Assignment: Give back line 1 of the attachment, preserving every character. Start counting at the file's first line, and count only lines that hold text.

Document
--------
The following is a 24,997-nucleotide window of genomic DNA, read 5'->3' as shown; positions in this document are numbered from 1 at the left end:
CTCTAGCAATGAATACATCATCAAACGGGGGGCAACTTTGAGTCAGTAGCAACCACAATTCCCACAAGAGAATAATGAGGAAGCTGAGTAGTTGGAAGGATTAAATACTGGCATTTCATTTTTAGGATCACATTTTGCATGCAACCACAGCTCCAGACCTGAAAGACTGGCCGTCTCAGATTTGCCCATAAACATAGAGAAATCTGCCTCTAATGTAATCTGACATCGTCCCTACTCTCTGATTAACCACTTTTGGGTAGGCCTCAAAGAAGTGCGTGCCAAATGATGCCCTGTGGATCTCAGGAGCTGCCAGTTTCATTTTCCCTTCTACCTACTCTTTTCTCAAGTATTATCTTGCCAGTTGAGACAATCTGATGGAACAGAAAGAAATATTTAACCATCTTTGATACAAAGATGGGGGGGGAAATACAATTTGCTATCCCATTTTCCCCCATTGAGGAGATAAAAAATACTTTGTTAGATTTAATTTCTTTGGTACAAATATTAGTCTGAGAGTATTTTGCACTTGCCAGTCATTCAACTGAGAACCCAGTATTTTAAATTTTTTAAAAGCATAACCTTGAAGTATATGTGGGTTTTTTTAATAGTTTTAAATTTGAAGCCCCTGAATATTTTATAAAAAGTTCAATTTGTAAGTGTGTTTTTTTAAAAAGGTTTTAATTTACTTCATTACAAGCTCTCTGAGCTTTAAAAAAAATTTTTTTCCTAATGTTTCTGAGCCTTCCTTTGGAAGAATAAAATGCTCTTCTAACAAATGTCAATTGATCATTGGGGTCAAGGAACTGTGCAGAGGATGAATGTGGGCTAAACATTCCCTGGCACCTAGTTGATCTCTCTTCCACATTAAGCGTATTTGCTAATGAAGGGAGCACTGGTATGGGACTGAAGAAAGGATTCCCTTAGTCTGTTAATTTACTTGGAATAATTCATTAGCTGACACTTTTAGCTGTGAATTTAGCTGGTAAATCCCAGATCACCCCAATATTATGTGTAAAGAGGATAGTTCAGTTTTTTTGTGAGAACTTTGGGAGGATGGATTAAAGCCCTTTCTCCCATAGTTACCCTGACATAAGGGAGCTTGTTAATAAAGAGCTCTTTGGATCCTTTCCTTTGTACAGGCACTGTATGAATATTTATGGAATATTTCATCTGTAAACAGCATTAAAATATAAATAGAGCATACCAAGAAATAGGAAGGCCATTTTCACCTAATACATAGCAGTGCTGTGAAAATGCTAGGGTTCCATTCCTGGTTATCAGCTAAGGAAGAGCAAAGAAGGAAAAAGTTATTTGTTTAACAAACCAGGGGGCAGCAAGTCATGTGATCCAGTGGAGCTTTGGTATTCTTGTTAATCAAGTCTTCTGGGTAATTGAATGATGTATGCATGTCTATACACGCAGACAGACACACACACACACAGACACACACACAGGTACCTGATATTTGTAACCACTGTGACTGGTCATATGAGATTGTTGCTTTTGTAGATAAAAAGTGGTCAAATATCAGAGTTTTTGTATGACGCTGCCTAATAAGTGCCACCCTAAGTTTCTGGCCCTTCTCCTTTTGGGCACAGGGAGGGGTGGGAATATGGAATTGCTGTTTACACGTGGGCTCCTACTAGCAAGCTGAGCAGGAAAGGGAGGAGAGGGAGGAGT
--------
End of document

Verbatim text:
The following is a 24,997-nucleotide window of genomic DNA, read 5'->3' as shown; positions in this document are numbered from 1 at the left end: